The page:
Kentucky players say their youth not an issue in NCAA play

Princeton hopes edge in upperclassmen can overcome UK's talent

jtipton@herald-leader.comMarch 17, 2011 

TAMPA, Fla. — Princeton pins its hopes for an upset of Kentucky on Thursday on one simple premise: Because of an environment unique to the NCAA Tournament, youth will not be served.

After conceding that UK is the more athletic and skilled team in this second-round NBA-versus-MBA game, Princeton noted its greater experience.

"We definitely acknowledge that they're an athletic team," guard Dan Mavraides said on Wednesday. "That's something, obviously, that's highlighted in our scouting report.

"I can't give away any secrets about how we're going to stop that. But ... we're a little bit of an older team. Their star players are younger, and who knows if that's going to have an effect."

Kentucky, which counts three freshmen in its six-man rotation, scoffed at the notion that inexperience would mean something at this stage of the season.

"We beat Notre Dame," Doron Lamb said, "and they have all seniors."

Fellow freshman Terrence Jones also dismissed experience as a telling factor. He noted how Kentucky won at Louisville, beat Notre Dame and played North Carolina to a two-point game.

"I mean, I think that's pretty much the most experience we would have needed," he said. "We've played a lot of great teams that make us the team we are."

The Cats saw themselves as a confident team riding a six-game winning streak. The only loss since Feb. 12 came in overtime at Arkansas when Kentucky missed on multiple attempts at a game-winner at the end of regulation and overtime.

"We have a lot of confidence," Lamb said.

While noting how "we're on a roll right now," Jones suggested that the stumbles that came were part of the process that comes with an inexperienced team growing into an effective unit.

"Now, we know where to go to at the right time," he said. "What shots people can make and  what you can depend on guys to do."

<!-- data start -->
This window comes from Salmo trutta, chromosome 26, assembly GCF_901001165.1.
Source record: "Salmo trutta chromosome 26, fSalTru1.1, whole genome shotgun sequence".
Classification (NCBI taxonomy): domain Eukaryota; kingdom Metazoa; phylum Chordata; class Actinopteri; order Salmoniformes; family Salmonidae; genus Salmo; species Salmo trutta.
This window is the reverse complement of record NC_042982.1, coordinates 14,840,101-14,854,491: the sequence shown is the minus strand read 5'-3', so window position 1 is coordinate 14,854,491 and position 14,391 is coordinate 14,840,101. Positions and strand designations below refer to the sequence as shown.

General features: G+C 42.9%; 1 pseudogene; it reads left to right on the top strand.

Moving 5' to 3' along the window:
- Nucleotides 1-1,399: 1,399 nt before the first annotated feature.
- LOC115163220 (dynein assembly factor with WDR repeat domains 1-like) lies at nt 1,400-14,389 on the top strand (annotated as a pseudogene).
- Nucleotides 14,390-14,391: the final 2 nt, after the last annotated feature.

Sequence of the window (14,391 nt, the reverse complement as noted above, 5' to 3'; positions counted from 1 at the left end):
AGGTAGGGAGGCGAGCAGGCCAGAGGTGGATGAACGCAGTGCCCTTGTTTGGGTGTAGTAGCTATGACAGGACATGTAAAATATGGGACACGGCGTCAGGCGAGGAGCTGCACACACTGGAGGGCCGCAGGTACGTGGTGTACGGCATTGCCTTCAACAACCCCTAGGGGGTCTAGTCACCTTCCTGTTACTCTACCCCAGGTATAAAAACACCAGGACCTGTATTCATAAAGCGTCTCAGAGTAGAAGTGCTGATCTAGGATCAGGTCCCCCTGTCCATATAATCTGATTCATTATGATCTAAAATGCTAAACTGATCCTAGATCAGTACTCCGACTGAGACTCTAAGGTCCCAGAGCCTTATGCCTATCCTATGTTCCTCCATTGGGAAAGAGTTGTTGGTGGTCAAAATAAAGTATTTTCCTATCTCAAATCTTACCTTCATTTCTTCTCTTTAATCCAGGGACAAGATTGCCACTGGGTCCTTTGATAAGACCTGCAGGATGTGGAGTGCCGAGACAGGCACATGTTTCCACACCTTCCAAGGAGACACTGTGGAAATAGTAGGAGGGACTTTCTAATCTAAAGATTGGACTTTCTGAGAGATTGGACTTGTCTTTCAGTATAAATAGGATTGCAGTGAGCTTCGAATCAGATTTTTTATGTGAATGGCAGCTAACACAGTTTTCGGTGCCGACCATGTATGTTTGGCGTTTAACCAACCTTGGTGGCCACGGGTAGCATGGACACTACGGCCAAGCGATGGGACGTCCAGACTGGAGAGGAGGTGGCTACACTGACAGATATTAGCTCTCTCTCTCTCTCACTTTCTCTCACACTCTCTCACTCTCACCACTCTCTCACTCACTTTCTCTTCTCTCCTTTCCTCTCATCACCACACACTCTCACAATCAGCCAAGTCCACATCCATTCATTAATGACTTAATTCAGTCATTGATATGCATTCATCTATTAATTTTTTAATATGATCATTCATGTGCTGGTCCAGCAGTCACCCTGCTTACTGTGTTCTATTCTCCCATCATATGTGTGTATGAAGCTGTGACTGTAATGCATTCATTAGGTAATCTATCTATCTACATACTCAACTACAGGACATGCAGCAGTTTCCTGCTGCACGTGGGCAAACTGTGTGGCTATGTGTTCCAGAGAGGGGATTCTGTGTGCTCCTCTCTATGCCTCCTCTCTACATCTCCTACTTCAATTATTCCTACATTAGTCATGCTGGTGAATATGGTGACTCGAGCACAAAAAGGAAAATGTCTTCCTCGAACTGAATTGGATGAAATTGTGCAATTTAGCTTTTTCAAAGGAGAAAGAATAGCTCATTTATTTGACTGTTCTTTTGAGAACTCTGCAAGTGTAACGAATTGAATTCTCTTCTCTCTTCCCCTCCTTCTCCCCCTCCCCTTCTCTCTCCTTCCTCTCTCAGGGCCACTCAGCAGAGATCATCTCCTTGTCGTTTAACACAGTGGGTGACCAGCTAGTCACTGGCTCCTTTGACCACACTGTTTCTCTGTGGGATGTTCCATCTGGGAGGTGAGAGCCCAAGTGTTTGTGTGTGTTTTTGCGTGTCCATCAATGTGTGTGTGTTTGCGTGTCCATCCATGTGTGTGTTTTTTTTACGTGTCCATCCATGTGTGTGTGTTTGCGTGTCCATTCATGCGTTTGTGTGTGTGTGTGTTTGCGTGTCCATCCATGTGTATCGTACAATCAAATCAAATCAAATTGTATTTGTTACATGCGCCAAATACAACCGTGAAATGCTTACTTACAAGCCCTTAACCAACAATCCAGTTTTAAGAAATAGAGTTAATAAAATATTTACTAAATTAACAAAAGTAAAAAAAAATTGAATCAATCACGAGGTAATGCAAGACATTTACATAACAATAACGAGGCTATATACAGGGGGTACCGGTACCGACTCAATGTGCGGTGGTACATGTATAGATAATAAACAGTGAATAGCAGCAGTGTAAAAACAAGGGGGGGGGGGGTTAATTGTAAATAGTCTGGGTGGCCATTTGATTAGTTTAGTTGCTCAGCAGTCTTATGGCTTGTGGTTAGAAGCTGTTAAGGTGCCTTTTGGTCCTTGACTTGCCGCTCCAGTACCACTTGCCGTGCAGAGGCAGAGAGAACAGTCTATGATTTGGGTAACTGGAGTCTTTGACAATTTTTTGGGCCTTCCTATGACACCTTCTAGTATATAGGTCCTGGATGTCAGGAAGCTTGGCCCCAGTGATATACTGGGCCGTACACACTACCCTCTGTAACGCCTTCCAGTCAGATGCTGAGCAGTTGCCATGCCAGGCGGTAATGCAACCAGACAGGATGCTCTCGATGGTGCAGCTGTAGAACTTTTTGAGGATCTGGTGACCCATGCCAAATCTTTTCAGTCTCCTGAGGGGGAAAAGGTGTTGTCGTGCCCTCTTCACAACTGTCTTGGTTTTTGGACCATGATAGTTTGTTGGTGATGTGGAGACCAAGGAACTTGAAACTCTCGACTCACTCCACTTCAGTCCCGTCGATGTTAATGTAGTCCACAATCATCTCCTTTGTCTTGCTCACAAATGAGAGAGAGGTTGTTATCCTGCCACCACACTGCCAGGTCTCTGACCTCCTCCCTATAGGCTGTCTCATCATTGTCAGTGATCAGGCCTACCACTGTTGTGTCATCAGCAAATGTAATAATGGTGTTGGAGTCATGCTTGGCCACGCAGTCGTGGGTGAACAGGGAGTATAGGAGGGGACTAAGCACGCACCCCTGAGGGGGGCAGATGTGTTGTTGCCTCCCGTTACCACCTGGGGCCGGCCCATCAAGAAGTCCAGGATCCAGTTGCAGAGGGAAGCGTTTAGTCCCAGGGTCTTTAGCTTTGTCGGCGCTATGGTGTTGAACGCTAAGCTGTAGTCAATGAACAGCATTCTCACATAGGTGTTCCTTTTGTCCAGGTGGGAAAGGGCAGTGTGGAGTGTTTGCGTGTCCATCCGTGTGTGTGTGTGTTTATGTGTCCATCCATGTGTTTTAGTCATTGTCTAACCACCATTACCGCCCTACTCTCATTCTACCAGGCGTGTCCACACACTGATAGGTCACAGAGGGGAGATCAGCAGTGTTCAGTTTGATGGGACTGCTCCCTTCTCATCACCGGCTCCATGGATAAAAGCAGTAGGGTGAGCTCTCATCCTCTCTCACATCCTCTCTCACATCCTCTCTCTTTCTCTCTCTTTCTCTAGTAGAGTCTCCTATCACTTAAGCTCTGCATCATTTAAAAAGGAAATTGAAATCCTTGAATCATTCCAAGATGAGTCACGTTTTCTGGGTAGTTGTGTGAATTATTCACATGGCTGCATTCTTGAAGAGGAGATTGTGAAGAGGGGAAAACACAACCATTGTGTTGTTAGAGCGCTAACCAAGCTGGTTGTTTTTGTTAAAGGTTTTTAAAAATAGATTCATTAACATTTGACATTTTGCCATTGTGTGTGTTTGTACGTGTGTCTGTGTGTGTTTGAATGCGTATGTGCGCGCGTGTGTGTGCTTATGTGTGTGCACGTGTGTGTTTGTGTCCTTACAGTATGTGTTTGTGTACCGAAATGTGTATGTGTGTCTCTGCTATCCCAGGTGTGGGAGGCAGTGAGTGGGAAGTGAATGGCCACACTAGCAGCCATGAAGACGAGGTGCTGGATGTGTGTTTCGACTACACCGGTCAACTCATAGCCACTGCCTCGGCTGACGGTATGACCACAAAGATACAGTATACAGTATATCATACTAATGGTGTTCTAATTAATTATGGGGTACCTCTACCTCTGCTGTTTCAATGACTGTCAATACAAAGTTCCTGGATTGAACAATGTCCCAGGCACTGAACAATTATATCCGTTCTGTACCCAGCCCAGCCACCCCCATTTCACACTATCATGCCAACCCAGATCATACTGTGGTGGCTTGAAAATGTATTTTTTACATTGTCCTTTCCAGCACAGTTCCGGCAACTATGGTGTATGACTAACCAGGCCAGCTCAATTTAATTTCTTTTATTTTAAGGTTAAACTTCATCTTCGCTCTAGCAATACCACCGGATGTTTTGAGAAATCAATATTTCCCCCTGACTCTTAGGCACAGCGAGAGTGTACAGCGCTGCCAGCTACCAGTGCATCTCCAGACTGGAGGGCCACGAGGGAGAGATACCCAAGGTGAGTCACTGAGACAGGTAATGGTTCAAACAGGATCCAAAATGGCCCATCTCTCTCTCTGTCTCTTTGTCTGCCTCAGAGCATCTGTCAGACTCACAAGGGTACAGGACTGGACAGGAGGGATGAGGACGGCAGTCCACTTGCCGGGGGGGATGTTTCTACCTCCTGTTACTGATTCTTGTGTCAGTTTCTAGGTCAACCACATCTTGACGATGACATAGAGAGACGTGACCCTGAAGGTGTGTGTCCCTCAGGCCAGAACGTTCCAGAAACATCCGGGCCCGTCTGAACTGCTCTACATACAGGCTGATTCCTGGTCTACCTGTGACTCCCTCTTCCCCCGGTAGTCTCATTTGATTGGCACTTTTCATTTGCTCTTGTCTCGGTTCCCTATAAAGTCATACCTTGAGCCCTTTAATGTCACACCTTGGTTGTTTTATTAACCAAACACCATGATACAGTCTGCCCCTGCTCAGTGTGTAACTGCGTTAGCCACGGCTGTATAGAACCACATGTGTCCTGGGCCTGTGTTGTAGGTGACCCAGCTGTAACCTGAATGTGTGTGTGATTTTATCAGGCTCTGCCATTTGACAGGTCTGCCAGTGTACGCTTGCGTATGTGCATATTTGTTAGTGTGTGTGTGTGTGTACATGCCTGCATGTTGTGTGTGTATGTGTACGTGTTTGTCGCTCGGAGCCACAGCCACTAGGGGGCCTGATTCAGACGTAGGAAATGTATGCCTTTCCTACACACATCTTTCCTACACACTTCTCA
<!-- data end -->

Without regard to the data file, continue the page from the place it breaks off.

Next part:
In addition to the experience gained through a long season, Kentucky also brings an irritation to the NCAA Tournament. The Cats spoke openly of the disappointment that came with a No. 4 seed. Enhancing that disappointment was the NCAA Tournament Selection Committee giving a No. 2 seed to Florida, a team UK beat twice in an eight-day period, the second time on Selection Sunday.

"We're upset," Lamb said. "We're better than a four seed."

When a reporter fumbled through a carefully worded question about a chip on UK's collective shoulder because the Selection Committee, uh, screwed up, Lamb blurted, "They did screw up. I think we could have been a three or two seed."

Big man Josh Harrellson noted the team's irritation with the Selection Committee.

"Like a fly that wouldn't go away," he said.

UK Coach John Calipari said that Florida, the regular-season Southeastern Conference champion, deserved its No. 2 seed. As for Kentucky's No. 4 seed, he dismissed its relevance going forward.

Saying he concentrates on his team rather than the opponent, Calipari said, "At the end of the day, I want my team having more fun, and we just said it in the SEC Tournament. You have more fun than any team in this tournament.

"If I've done my job, when people watch us play, they say that team is having fun playing."

Princeton counts two seniors and two juniors — and no freshmen — among the top eight players in its rotation. But when it comes to the NCAA Tournament, the Tigers are just as inexperienced as Kentucky. Until this year, Princeton had not played in an NCAA Tournament since 2004.

"It's our moment against Kentucky, and we're not going to spoil it," Princeton Coach Sydney Johnson said. "I can't tell you if we're going to be perfect out there. I know mistakes are part of the game, but we're not going to waste this opportunity. I won't allow them to do that. We're going to play very, very hard, and I want us to play together and smart, and we'll see how it goes."

The Princeton coach spoke of his team as an underdog.

"When you're the underdog," he said, "you have to show people how good you are."

How well Princeton plays — or how well Kentucky allows Princeton to play — will go a long way to determining the possibilities of an upset.

"There's a level of athleticism there that's not as typical in our conference," the Princeton coach said. "That being said, there's certain ways to play up to that. There's certain ways to neutralize that. You've got to take care of the ball. You can't turn it over and let them capitalize on getting out in transition. We have to shoot the ball at a high clip.

"You know, if we do that, if there's limited possessions, but we're shooting it well, all of a sudden all that athleticism gets neutralized."

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